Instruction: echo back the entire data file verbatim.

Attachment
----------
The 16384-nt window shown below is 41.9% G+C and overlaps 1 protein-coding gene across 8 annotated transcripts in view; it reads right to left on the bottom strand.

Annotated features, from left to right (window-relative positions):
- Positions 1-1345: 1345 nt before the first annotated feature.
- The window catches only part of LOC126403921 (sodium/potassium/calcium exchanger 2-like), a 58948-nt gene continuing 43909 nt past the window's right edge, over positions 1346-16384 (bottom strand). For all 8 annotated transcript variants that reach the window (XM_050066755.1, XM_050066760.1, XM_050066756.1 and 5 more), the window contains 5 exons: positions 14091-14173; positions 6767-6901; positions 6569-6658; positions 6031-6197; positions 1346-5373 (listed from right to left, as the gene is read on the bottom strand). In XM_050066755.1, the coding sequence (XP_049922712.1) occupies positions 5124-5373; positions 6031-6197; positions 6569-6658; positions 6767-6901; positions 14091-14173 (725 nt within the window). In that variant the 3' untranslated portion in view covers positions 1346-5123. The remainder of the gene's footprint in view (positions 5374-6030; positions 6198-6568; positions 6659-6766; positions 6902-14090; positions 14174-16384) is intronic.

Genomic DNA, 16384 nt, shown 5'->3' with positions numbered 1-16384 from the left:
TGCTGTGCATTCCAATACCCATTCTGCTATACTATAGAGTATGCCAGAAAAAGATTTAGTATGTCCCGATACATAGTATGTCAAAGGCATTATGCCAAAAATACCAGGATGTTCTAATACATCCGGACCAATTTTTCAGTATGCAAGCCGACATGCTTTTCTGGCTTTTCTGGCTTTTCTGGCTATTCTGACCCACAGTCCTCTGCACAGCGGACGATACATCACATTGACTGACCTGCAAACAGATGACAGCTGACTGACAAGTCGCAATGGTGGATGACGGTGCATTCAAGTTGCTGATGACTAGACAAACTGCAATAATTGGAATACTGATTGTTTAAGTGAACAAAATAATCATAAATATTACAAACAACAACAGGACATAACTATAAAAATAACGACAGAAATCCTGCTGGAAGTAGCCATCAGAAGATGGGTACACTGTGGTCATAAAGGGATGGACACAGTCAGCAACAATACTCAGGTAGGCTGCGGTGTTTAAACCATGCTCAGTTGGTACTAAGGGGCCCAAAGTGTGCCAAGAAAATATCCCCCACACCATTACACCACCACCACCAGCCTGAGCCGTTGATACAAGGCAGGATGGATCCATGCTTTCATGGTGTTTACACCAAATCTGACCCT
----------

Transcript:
The 16384-nt window shown below is 41.9% G+C and overlaps 1 protein-coding gene across 8 annotated transcripts in view; it reads right to left on the bottom strand.

Annotated features, from left to right (window-relative positions):
- Positions 1-1345: 1345 nt before the first annotated feature.
- The window catches only part of LOC126403921 (sodium/potassium/calcium exchanger 2-like), a 58948-nt gene continuing 43909 nt past the window's right edge, over positions 1346-16384 (bottom strand). For all 8 annotated transcript variants that reach the window (XM_050066755.1, XM_050066760.1, XM_050066756.1 and 5 more), the window contains 5 exons: positions 14091-14173; positions 6767-6901; positions 6569-6658; positions 6031-6197; positions 1346-5373 (listed from right to left, as the gene is read on the bottom strand). In XM_050066755.1, the coding sequence (XP_049922712.1) occupies positions 5124-5373; positions 6031-6197; positions 6569-6658; positions 6767-6901; positions 14091-14173 (725 nt within the window). In that variant the 3' untranslated portion in view covers positions 1346-5123. The remainder of the gene's footprint in view (positions 5374-6030; positions 6198-6568; positions 6659-6766; positions 6902-14090; positions 14174-16384) is intronic.

Genomic DNA, 16384 nt, shown 5'->3' with positions numbered 1-16384 from the left:
TGCTGTGCATTCCAATACCCATTCTGCTATACTATAGAGTATGCCAGAAAAAGATTTAGTATGTCCCGATACATAGTATGTCAAAGGCATTATGCCAAAAATACCAGGATGTTCTAATACATCCGGACCAATTTTTCAGTATGCAAGCCGACATGCTTTTCTGGCTTTTCTGGCTTTTCTGGCTATTCTGACCCACAGTCCTCTGCACAGCGGACGATACATCACATTGACTGACCTGCAAACAGATGACAGCTGACTGACAAGTCGCAATGGTGGATGACGGTGCATTCAAGTTGCTGATGACTAGACAAACTGCAATAATTGGAATACTGATTGTTTAAGTGAACAAAATAATCATAAATATTACAAACAACAACAGGACATAACTATAAAAATAACGACAGAAATCCTGCTGGAAGTAGCCATCAGAAGATGGGTACACTGTGGTCATAAAGGGATGGACACAGTCAGCAACAATACTCAGGTAGGCTGCGGTGTTTAAACCATGCTCAGTTGGTACTAAGGGGCCCAAAGTGTGCCAAGAAAATATCCCCCACACCATTACACCACCACCACCAGCCTGAGCCGTTGATACAAGGCAGGATGGATCCATGCTTTCATGGTGTTTACACCAAATCTGACCCT